But don't you think that the varietals also have something to do with it? Over literally thousands of years, these specific cultivars of the tea plant were chosen (and tens of thousands of others discarded) so that they would taste the best in the local conditions, with local production styles?

Nerval said...

I absolutely agree, cultivars are crucial. Comparing to wine, you can say the grape variety determines the wine character in 90% and tea is similar, although a given tea is heavily determined by the processing method too.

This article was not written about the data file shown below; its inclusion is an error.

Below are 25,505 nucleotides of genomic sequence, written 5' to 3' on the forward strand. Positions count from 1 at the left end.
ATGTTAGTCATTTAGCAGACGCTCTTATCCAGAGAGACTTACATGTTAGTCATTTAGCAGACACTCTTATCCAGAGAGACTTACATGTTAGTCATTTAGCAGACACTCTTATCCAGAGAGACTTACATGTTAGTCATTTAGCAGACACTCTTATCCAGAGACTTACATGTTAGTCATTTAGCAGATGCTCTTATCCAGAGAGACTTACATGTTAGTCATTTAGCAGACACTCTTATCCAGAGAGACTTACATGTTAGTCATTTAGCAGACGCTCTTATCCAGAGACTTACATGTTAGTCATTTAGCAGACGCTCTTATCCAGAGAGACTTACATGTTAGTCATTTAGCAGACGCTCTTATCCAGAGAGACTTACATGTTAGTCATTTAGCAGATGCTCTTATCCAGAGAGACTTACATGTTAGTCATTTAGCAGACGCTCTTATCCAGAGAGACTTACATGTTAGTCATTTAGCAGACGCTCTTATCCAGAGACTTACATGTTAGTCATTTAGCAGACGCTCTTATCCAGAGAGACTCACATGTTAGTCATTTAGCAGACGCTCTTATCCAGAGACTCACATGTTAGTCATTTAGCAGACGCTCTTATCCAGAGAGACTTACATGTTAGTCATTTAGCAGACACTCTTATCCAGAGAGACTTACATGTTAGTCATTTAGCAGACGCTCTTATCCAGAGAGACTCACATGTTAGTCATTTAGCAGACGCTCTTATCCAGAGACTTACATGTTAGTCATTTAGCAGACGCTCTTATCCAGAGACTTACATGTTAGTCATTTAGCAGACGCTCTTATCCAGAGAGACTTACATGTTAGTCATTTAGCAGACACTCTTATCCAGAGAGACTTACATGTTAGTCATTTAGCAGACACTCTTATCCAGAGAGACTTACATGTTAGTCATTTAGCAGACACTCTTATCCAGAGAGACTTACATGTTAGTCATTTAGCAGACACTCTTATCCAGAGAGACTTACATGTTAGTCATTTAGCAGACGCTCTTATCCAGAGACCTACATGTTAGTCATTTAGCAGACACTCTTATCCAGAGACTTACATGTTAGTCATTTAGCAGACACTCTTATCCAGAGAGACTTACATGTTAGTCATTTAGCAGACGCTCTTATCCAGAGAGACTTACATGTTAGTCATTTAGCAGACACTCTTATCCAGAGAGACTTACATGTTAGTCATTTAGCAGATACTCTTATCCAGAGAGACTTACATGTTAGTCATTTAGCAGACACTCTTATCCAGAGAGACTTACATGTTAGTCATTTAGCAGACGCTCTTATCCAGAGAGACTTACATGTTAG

What I meant is that there's always the remaining 10%. I don't think the good people from Sri Lanka should think it's enough if they plant, say, the xiaoye varietal and they'll get a world-class Biluochun tea overnight. Varietals are a good point to start but tasting those green tea from Darjeeling or Nilgiri, my impression is that they're not properly dried and fired to compete with the Chinese.

And dear, doesn't that Nothing But Tea website look like a exhibition of tea oddities! "Baby Jade Column"... Yikes!

Steven Knoerr said...

I am personally attracted to the little plum flowers. Imagine someone tying that one off! The level of artistry that went into producing that is quite amazing. And I do wonder how they taste.